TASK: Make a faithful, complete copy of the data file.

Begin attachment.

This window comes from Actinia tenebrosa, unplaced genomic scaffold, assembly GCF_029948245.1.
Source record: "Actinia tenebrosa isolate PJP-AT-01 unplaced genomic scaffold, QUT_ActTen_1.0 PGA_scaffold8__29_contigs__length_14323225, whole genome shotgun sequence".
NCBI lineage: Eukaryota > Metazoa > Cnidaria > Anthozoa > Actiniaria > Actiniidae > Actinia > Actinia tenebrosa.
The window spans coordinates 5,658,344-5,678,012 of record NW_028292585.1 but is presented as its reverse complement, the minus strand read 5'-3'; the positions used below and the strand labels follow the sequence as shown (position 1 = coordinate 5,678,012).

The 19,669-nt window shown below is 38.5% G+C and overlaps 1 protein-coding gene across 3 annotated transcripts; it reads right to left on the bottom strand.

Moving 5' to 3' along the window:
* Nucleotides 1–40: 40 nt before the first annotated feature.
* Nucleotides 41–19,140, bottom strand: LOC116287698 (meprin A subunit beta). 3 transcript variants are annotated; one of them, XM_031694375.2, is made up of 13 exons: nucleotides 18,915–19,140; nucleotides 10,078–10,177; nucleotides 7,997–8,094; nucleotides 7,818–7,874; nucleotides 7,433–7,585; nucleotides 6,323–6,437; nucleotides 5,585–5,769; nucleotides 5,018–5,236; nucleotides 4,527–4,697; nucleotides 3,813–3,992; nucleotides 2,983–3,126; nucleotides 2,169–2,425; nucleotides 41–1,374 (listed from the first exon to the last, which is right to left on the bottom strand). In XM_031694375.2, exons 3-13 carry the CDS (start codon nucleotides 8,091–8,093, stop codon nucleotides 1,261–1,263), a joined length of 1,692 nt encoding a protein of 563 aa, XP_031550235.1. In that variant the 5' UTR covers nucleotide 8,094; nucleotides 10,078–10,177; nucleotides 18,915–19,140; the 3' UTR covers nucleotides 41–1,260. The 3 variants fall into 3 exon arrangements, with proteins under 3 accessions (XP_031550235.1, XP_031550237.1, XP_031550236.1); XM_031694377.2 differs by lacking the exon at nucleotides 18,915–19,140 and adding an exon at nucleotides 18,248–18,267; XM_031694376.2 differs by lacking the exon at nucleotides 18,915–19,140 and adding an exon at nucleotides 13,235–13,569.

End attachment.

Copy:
This window comes from Actinia tenebrosa, unplaced genomic scaffold, assembly GCF_029948245.1.
Source record: "Actinia tenebrosa isolate PJP-AT-01 unplaced genomic scaffold, QUT_ActTen_1.0 PGA_scaffold8__29_contigs__length_14323225, whole genome shotgun sequence".
NCBI lineage: Eukaryota > Metazoa > Cnidaria > Anthozoa > Actiniaria > Actiniidae > Actinia > Actinia tenebrosa.
The window spans coordinates 5,658,344-5,678,012 of record NW_028292585.1 but is presented as its reverse complement, the minus strand read 5'-3'; the positions used below and the strand labels follow the sequence as shown (position 1 = coordinate 5,678,012).

The 19,669-nt window shown below is 38.5% G+C and overlaps 1 protein-coding gene across 3 annotated transcripts; it reads right to left on the bottom strand.

Moving 5' to 3' along the window:
* Nucleotides 1–40: 40 nt before the first annotated feature.
* Nucleotides 41–19,140, bottom strand: LOC116287698 (meprin A subunit beta). 3 transcript variants are annotated; one of them, XM_031694375.2, is made up of 13 exons: nucleotides 18,915–19,140; nucleotides 10,078–10,177; nucleotides 7,997–8,094; nucleotides 7,818–7,874; nucleotides 7,433–7,585; nucleotides 6,323–6,437; nucleotides 5,585–5,769; nucleotides 5,018–5,236; nucleotides 4,527–4,697; nucleotides 3,813–3,992; nucleotides 2,983–3,126; nucleotides 2,169–2,425; nucleotides 41–1,374 (listed from the first exon to the last, which is right to left on the bottom strand). In XM_031694375.2, exons 3-13 carry the CDS (start codon nucleotides 8,091–8,093, stop codon nucleotides 1,261–1,263), a joined length of 1,692 nt encoding a protein of 563 aa, XP_031550235.1. In that variant the 5' UTR covers nucleotide 8,094; nucleotides 10,078–10,177; nucleotides 18,915–19,140; the 3' UTR covers nucleotides 41–1,260. The 3 variants fall into 3 exon arrangements, with proteins under 3 accessions (XP_031550235.1, XP_031550237.1, XP_031550236.1); XM_031694377.2 differs by lacking the exon at nucleotides 18,915–19,140 and adding an exon at nucleotides 18,248–18,267; XM_031694376.2 differs by lacking the exon at nucleotides 18,915–19,140 and adding an exon at nucleotides 13,235–13,569.